MR. BURNS, a post-electric play

Posted: October 25, 2015 in Uncategorized
Photo by Chris Bennion

Photo by Chris Bennion

Post-modern, pop culture drivel! Intellectual inanity! Misguided creative energy! Random theatre for the attentively deficient!

I am not sure how much I can temper my disdain for the latest faux-intellectual piece of garbage that is now wasting space on the stage of the Falls Theatre at ACT.

Mr. Burns, a post-electric play is perhaps one of the worst plays I have ever had the displeasure of attending. Fifteen minutes into it and I was struggling to keep my eyes open for the rest of this bizarre three-act snooze fest.

My problem is not with the production itself, (which is fine!), but rather with the playwright who ever thought this was a good idea, with the editor for not stopping her from writing it, and with the artistic director who chose to include it in the company’s season.

The script lost my interest from the get-go when characters, apparently survivors of nuclear disaster, spend the better part of the first act talking incessantly about an episode of the long-running, animated sitcom, The Simpsons. Having never been a major fan of the celebrated TV show, I found it hard to care about the characters or pay much attention to the dialogue.

The mind-numbing experience intensified with an extended sequence in which the characters spent way too much time comparing their lists of names in search of lost loved ones. Thus, the whole first act consists of establishing the fact that the characters are in living in a post-apocalyptic world, and of them being inexplicably overly concerned with and distracted by the trivial events of popular TV show.

One act down, and I still wasn’t feeling it!

Act two starts with no intermission, and we are now 7 years further into the future. The cast of characters has taken their obsession to all new levels, having founded a theatre company specializing in productions of episodes from The Simpsons. In my struggle to remain awake, I somehow missed the supertitle that indicated we had now moved 7 years into the future, and so I was verily bewildered and confused by the time intermission finally rolled around none too soon! It was only after consulting with my companion for the evening that I even understood what took place in the second act.

Although there was a part of me that didn’t even want to come back after intermission, I have to begrudgingly admit that the 3rd act was somewhat more interesting from a theatrical standpoint.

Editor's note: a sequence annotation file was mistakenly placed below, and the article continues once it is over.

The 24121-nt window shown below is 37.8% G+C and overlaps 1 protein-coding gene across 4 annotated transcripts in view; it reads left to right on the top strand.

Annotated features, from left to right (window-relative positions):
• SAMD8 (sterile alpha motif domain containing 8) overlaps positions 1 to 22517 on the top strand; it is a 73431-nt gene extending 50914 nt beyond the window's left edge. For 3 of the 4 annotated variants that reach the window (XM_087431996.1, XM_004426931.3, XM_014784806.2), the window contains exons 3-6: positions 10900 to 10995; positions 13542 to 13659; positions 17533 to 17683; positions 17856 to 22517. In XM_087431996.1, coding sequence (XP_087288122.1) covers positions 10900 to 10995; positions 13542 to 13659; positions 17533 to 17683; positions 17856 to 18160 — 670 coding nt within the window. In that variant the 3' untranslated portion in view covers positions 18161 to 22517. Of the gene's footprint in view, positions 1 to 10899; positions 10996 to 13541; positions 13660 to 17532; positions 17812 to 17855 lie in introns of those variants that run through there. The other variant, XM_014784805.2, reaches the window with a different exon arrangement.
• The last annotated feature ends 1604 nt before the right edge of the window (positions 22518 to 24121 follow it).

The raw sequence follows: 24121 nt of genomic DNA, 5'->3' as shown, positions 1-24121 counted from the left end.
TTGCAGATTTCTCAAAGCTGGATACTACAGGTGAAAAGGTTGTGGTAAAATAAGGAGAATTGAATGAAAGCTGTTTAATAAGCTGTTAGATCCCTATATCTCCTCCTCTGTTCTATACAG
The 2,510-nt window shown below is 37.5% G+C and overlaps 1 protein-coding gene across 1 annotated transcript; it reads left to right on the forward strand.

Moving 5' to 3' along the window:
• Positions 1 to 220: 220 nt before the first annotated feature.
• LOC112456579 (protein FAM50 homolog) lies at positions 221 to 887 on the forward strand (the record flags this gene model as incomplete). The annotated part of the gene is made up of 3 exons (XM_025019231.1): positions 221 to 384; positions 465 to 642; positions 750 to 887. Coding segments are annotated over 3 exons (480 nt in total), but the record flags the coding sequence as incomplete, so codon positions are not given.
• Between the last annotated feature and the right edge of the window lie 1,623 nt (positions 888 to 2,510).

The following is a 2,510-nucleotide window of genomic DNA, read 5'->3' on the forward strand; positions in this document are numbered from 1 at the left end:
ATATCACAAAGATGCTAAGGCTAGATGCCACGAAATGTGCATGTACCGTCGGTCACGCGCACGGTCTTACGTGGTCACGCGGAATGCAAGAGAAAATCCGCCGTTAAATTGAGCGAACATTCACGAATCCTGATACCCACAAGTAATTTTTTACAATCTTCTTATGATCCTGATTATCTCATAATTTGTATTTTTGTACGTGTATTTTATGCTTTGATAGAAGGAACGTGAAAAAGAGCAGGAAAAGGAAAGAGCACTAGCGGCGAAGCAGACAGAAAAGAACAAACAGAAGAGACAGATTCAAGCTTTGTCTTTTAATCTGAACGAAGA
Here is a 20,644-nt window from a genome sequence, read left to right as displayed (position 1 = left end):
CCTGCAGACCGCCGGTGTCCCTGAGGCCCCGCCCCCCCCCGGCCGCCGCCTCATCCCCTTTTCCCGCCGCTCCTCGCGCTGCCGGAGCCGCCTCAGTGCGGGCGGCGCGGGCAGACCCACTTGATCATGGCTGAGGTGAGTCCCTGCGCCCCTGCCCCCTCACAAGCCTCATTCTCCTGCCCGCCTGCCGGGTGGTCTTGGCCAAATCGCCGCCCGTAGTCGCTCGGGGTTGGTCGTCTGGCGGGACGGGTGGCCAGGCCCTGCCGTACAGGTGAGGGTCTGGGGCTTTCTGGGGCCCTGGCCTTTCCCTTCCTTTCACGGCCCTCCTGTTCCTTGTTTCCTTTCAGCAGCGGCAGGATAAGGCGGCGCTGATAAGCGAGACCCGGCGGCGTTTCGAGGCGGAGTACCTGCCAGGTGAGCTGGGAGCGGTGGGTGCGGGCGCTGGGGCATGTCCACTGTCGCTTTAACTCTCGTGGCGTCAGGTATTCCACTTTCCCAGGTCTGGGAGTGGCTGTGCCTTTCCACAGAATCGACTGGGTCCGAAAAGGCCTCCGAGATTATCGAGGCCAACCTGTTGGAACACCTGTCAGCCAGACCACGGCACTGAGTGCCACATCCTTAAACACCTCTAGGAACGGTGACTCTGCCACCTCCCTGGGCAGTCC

Act Three transports us 75 years into the future. The survivors have now made a veritable religion of their performance ritual. The particular episode that consumed the minds of the characters in the first act has now been elevated to the level of a Brechtian style opera or epic musical in which the battle between good and evil plays itself out in a dystopian nuclear wasteland of blackened, poisonous waters and charred, barren earth.

It is an interesting third act, but not interesting enough to make up for the boring and confusing first two acts, nor for the random premise on which the play is based. Obviously, there was great creative impulse on the playwright’s behalf, but one that needed more latitude and scope in its focus. For someone like myself, who has rarely ever even watched The Simpsons, it is really difficult to relate to this play.

This said, I will congratulate the cast and crew for their artistic execution. Deb Trout’s costumes were as creative as they were fantastical. The scene design by Matthew Smucker was both functional and versatile. John Langs’ direction was inventive and effective. And the ensemble cast was strong and talented. Adam Standley was particularly entertaining in his role as Mr. Burns.

In the end, however, I feel that the creative energy of these stage artists could have been better spent on a more universally engaging play, rather than one so obtuse and singular in its focus and structure.

Mr. Burns, a post-electric play is now showing through November 15 at ACT, 700 Union St. For tickets and info, see www.acttheatre.org or call 206-292-7676.

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